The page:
I don't understand this

steven hart hartsentwine.australia@gmail.com
Tue, 26 Feb 2013 20:24:49 PST
Hi Ina,
ppm means parts per million...  I personally don't like intensive
fertilizing strategies, too hard with a plant that flourishes in our
conditions anyway, many people get it slightly wrong because, such a
recommended dose rate often fails to consider environmental
circumstances.... Temperature, rainfall, soil acidity etc, so for example
if you & someone in California & my self all used the same dose rate we
would all have a different growth rate result.... With some species, you
would also have to consider, that they may need seasonal fluctuations in
mineral uptake to spark the flowering cycles.. Sometimes you may achieve a
wonderful growth rate, by stringent fertilizing, but may sometimes reduce
flowering rates too.....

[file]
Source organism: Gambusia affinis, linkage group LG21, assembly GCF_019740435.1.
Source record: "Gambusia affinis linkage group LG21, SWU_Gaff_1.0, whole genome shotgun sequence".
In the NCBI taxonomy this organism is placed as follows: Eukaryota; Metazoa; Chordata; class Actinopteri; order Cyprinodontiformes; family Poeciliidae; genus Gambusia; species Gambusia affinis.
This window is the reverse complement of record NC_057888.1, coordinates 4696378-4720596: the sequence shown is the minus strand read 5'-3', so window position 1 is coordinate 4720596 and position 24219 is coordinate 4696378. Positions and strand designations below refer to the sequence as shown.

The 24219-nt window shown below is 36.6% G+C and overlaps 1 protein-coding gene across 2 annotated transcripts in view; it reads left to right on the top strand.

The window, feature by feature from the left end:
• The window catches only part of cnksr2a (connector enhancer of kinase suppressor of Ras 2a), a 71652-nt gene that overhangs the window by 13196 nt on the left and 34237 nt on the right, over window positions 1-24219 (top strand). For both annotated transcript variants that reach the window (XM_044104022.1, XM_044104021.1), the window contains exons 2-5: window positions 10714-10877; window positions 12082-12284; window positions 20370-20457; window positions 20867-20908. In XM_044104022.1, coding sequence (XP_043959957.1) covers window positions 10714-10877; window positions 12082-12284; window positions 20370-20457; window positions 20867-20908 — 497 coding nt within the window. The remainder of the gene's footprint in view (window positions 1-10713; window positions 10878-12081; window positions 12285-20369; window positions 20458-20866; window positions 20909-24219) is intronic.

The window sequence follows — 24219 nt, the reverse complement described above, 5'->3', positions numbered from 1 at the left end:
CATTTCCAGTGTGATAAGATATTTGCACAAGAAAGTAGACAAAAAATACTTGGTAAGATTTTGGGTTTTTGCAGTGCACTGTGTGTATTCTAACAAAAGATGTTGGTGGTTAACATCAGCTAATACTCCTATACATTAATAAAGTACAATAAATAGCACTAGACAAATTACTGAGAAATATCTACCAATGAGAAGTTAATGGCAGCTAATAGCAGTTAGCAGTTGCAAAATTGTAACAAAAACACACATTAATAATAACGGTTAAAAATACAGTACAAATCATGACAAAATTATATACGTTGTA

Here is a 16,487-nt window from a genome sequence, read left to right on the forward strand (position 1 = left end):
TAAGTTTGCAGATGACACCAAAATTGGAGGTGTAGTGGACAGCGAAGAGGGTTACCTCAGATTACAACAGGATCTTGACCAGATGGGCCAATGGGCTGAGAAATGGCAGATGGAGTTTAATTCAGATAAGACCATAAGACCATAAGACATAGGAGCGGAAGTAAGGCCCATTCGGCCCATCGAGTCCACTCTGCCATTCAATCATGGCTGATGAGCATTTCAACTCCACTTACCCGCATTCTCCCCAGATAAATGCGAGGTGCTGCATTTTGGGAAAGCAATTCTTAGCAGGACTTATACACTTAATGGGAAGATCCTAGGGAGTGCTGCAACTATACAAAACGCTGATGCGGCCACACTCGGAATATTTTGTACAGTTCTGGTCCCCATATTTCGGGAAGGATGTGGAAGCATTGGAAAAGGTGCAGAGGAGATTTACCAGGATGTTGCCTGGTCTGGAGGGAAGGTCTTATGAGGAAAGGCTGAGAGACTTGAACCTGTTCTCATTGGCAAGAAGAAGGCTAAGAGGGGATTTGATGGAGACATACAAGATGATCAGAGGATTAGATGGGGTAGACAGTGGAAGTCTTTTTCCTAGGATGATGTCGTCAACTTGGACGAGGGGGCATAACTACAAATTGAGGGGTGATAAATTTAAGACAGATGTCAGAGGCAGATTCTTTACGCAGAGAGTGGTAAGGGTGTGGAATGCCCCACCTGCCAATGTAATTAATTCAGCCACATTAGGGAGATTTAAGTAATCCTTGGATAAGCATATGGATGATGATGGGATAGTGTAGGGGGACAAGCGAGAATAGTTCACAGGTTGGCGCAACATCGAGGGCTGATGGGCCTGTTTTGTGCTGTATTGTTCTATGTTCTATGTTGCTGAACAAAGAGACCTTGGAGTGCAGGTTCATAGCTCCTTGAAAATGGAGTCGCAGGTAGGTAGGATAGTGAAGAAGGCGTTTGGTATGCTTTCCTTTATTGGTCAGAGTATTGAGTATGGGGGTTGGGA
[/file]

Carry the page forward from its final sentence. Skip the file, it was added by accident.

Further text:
If you use the analogy of hydroponics, there you see plants growing at
optimum rates but only if the chemicals are carefully measured to the ppm,
even small fluctuations in chemical rates can be detrimental to the plants
& crops can be quickly lost through under or over feeding over very short
time periods.....

Hope that helps Ina

On 27 February 2013 13:38, Ina Crossley <klazina1@gmail.com> wrote:

> I was reading an article which was about scientific writings which
> included Zephyranthies

> What does 150
> ppm N mean?  I know that would be nitrogen, but how would one know that
> quantity?
> Ina Crossley
> Auckland New Zealand zone 10a
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Steven : )
Esk Queensland Australia
Summer Zone 5  Winter Zone 10

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